Adultery should be made a crime again because “the institution of marriage is sacred” and it must be “protected”, a parliamentary panel recommended to the government Tuesday in its report on the Bharatiya Nyay Sanhita, a bill tabled by Union Home Minister Amit Shah in September.
The report has also argued that the revised adultery law must treat it as a “gender-neutral” crime, and has called for both parties – the man and the woman – to be held equally liable.
The panel’s report, if accepted by the government, is set to contradict a landmark 2018 ruling by a five-member bench of the Supreme Court that said “adultery cannot and should not be a crime”.
The Bharatiya Nyay Sanhita is part of a set of three that is supposed to replace the Indian Penal Code, the Code of Criminal Procedure, and the Indian Evidence Act. It had been sent in August to the Standing Committee on Home Affairs, which is headed by BJP MP Brij Lal, for further scrutiny.
Congress MP P Chidambaram was among those who submitted dissent notes; “… the State has no business to enter into the lives of a couple,” he said as he raised three “fundamental objections” that included claims that all three bills are “largely a copy and paste of the existing laws”.
In 2018, a Supreme Court bench led by the Chief Justice Dipak Misra said adultery “can be a ground for a civil offence… for divorce…” but could not be a criminal offence. The court reasoned that the 163-year-old, colonial-era law followed the invalidated concept of “husband is master of the wife”.
In scathing comments, the court called the law “archaic”, “arbitrary” and “paternalistic”, and said it infringed on a woman’s autonomy and dignity.
The government’s attempt at overhauling the IPC, the CrPC and the Evidence Act are part of Prime Minister Narendra Modi’s oft-repeated statement about freeing India from colonial-era laws. In September this year and in October last year the PM spoke about the need for “contemporary laws”.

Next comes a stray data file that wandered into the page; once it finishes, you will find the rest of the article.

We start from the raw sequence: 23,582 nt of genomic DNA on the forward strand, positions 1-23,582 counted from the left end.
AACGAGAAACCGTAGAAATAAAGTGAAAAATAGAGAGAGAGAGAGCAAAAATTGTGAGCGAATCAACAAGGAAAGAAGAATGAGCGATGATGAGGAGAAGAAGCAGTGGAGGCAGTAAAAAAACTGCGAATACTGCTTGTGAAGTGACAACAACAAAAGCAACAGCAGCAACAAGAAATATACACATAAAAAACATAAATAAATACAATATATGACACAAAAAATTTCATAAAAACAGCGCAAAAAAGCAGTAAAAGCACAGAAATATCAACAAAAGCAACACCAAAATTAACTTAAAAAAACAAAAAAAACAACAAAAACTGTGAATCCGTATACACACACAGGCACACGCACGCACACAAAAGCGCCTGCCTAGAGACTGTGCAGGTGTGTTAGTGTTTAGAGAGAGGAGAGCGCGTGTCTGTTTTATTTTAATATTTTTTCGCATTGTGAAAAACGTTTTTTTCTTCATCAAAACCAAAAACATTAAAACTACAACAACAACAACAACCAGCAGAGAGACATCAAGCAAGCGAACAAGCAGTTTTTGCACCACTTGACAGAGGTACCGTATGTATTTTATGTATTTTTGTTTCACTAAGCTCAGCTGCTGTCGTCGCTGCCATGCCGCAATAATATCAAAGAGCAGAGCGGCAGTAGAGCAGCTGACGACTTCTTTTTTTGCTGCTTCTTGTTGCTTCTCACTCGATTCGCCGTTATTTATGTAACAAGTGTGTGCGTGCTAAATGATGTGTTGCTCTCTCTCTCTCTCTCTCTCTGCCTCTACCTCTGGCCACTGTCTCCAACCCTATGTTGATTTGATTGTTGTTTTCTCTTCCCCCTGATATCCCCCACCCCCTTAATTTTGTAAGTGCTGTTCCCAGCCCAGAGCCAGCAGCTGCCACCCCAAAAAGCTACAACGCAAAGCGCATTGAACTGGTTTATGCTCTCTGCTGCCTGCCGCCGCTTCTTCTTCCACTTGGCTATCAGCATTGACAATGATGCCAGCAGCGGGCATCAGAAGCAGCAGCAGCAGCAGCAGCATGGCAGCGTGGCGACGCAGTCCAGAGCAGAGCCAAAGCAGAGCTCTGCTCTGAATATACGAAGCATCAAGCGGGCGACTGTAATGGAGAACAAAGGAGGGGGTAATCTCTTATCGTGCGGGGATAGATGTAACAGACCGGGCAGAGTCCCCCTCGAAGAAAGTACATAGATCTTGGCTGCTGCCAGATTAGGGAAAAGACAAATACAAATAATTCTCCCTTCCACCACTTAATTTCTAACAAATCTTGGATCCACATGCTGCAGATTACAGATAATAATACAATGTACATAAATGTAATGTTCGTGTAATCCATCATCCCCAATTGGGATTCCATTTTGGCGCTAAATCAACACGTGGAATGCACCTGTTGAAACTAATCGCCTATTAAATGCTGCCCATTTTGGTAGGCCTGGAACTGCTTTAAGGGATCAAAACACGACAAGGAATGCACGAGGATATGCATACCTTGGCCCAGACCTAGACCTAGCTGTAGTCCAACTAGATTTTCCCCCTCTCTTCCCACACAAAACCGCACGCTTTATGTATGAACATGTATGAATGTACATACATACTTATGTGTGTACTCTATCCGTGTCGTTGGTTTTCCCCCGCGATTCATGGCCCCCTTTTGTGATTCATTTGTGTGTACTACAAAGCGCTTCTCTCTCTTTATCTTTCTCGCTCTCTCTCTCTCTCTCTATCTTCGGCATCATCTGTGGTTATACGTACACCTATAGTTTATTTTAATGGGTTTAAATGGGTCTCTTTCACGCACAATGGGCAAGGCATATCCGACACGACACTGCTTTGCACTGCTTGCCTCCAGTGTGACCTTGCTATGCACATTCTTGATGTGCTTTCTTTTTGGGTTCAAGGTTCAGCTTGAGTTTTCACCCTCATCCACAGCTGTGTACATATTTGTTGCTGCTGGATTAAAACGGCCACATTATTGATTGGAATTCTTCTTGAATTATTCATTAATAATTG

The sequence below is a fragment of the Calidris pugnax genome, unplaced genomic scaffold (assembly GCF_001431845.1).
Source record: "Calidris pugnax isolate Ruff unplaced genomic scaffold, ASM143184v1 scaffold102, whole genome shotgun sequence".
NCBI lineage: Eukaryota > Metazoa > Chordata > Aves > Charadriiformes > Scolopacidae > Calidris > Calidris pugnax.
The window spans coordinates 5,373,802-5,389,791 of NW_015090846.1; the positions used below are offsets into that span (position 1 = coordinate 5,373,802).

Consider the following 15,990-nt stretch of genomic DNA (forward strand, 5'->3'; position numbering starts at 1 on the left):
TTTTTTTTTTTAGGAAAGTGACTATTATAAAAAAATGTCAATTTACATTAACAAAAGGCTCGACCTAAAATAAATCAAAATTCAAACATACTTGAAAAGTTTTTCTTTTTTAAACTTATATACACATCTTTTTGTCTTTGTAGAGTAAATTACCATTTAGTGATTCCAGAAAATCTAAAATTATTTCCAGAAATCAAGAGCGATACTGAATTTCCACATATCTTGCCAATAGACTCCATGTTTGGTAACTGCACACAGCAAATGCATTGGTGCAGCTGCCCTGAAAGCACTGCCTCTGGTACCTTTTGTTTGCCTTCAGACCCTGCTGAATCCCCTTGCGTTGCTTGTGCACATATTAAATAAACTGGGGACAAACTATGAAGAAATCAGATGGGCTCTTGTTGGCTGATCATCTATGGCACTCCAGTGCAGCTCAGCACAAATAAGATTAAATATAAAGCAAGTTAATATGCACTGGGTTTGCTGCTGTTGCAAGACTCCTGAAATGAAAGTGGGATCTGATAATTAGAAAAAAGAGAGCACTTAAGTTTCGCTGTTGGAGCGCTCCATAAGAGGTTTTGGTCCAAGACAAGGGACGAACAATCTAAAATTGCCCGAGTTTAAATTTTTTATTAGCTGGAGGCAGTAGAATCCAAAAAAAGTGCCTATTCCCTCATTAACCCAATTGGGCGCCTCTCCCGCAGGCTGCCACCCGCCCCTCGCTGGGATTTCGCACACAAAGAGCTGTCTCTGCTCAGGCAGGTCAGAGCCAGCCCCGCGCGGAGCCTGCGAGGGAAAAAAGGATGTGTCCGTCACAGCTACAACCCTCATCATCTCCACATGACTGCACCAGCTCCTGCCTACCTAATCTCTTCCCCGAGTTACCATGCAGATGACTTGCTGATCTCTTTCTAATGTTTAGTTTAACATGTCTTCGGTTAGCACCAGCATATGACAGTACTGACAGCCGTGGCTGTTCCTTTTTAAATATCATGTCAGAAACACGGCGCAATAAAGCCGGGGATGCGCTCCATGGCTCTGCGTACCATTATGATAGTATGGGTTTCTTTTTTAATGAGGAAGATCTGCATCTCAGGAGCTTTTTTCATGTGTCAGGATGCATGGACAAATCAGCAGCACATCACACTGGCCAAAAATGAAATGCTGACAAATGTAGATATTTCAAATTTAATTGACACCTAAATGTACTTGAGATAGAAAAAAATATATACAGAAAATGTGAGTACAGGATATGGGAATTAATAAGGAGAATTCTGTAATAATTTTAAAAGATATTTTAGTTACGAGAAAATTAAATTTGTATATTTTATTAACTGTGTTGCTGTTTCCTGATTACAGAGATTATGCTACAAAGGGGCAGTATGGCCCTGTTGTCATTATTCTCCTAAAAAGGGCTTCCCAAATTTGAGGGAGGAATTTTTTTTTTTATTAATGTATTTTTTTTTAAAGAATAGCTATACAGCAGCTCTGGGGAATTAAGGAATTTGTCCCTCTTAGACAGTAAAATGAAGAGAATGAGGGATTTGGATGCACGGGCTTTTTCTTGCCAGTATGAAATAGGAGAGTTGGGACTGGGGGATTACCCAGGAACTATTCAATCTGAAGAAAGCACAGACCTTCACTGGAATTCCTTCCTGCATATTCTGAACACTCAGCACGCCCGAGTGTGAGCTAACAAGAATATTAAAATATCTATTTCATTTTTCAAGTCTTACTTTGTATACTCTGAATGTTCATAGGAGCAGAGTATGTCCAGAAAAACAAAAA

Before the 2018 verdict, the law said a man who had sex with a married woman – without her husband’s consent – could face a five-year sentence if convicted. The woman would not be punished.
The Standing Committee on Home Affairs’ report wants the adultery law brought back with that bit struck down; this means the man and the woman will both face punishment.
The panel has also asked that “non-consensual” sex acts – as once defined in the partly struck-down Section 377, another a British-era law, this time criminalising homosexuality – be penalised again.
Section 377 was partially junked by the Supreme Court, also in 2018. The ban is irrational, indefensible and manifestly arbitrary, a bench led by former Chief Justice Misra said.
However, the panel has now claimed that though the court found the struck-down parts violated Articles 14, 15, 19 and 21 of the Constitution, those “remain applicable in cases of non-consensual carnal intercourse with adults, all acts of carnal intercourse with minors, and acts of bestiality”.
“However, now, in the Bharatiya Nyaya Sanhita, no provision for non-consensual sexual offences against male, female, transgender and for bestiality has been made,” the panel had said.
As part of its major ‘overhaul’ of India’s criminal laws, the government is looking at changing punishments for those guilty of gang-rapes (20 years to life) and killing minors (the death penalty).
Among other big proposed changes are a 12-month jail term for those guilty of bribing voters during elections, and new offences in existing laws on secession, armed rebellion, subversive and/or separatist activities, and endangering the sovereignty or unity of the country.